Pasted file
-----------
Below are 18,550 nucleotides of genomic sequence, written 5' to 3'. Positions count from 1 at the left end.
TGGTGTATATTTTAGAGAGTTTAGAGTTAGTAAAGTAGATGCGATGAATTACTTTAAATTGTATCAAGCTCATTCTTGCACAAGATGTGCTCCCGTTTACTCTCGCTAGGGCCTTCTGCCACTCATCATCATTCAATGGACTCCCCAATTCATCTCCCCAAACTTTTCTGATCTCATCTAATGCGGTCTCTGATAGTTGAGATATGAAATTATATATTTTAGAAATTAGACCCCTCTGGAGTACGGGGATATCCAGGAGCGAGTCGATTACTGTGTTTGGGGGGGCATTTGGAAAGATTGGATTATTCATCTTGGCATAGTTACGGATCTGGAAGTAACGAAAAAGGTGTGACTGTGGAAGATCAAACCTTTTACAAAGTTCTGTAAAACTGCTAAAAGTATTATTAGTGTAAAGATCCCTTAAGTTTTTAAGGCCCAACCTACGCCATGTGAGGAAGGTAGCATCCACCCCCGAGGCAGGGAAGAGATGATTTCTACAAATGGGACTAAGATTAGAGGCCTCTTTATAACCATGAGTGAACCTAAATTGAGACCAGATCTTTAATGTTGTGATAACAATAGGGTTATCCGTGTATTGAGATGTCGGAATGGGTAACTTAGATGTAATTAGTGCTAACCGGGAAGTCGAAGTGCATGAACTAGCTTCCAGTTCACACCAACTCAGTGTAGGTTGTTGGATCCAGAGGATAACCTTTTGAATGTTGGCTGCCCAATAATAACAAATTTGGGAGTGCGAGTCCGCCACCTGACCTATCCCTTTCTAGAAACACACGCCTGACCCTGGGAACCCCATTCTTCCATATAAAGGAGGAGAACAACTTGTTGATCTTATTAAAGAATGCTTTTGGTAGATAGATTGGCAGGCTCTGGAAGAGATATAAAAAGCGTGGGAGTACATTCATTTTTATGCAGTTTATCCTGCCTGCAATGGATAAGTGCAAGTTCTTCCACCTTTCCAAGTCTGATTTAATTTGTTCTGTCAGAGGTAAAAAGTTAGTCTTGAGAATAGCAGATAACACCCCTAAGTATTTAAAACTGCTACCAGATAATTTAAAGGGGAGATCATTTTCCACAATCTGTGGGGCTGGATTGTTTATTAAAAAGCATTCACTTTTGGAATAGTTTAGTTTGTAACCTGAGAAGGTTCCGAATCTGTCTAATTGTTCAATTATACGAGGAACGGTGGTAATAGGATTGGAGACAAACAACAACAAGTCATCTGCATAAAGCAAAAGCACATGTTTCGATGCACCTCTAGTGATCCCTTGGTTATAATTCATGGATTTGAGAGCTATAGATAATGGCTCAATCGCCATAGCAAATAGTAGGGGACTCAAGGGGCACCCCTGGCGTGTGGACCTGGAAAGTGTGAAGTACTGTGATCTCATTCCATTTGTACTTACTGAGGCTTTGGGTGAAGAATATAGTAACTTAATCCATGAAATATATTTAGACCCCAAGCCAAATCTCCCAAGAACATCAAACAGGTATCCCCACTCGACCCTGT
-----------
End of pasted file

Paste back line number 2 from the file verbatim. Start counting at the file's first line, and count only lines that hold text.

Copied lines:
TGGTGTATATTTTAGAGAGTTTAGAGTTAGTAAAGTAGATGCGATGAATTACTTTAAATTGTATCAAGCTCATTCTTGCACAAGATGTGCTCCCGTTTACTCTCGCTAGGGCCTTCTGCCACTCATCATCATTCAATGGACTCCCCAATTCATCTCCCCAAACTTTTCTGATCTCATCTAATGCGGTCTCTGATAGTTGAGATATGAAATTATATATTTTAGAAATTAGACCCCTCTGGAGTACGGGGATATCCAGGAGCGAGTCGATTACTGTGTTTGGGGGGGCATTTGGAAAGATTGGATTATTCATCTTGGCATAGTTACGGATCTGGAAGTAACGAAAAAGGTGTGACTGTGGAAGATCAAACCTTTTACAAAGTTCTGTAAAACTGCTAAAAGTATTATTAGTGTAAAGATCCCTTAAGTTTTTAAGGCCCAACCTACGCCATGTGAGGAAGGTAGCATCCACCCCCGAGGCAGGGAAGAGATGATTTCTACAAATGGGACTAAGATTAGAGGCCTCTTTATAACCATGAGTGAACCTAAATTGAGACCAGATCTTTAATGTTGTGATAACAATAGGGTTATCCGTGTATTGAGATGTCGGAATGGGTAACTTAGATGTAATTAGTGCTAACCGGGAAGTCGAAGTGCATGAACTAGCTTCCAGTTCACACCAACTCAGTGTAGGTTGTTGGATCCAGAGGATAACCTTTTGAATGTTGGCTGCCCAATAATAACAAATTTGGGAGTGCGAGTCCGCCACCTGACCTATCCCTTTCTAGAAACACACGCCTGACCCTGGGAACCCCATTCTTCCATATAAAGGAGGAGAACAACTTGTTGATCTTATTAAAGAATGCTTTTGGTAGATAGATTGGCAGGCTCTGGAAGAGATATAAAAAGCGTGGGAGTACATTCATTTTTATGCAGTTTATCCTGCCTGCAATGGATAAGTGCAAGTTCTTCCACCTTTCCAAGTCTGATTTAATTTGTTCTGTCAGAGGTAAAAAGTTAGTCTTGAGAATAGCAGATAACACCCCTAAGTATTTAAAACTGCTACCAGATAATTTAAAGGGGAGATCATTTTCCACAATCTGTGGGGCTGGATTGTTTATTAAAAAGCATTCACTTTTGGAATAGTTTAGTTTGTAACCTGAGAAGGTTCCGAATCTGTCTAATTGTTCAATTATACGAGGAACGGTGGTAATAGGATTGGAGACAAACAACAACAAGTCATCTGCATAAAGCAAAAGCACATGTTTCGATGCACCTCTAGTGATCCCTTGGTTATAATTCATGGATTTGAGAGCTATAGATAATGGCTCAATCGCCATAGCAAATAGTAGGGGACTCAAGGGGCACCCCTGGCGTGTGGACCTGGAAAGTGTGAAGTACTGTGATCTCATTCCATTTGTACTTACTGAGGCTTTGGGTGAAGAATATAGTAACTTAATCCATGAAATATATTTAGACCCCAAGCCAAATCTCCCAAGAACATCAAACAGGTATCCCCACTCGACCCTGT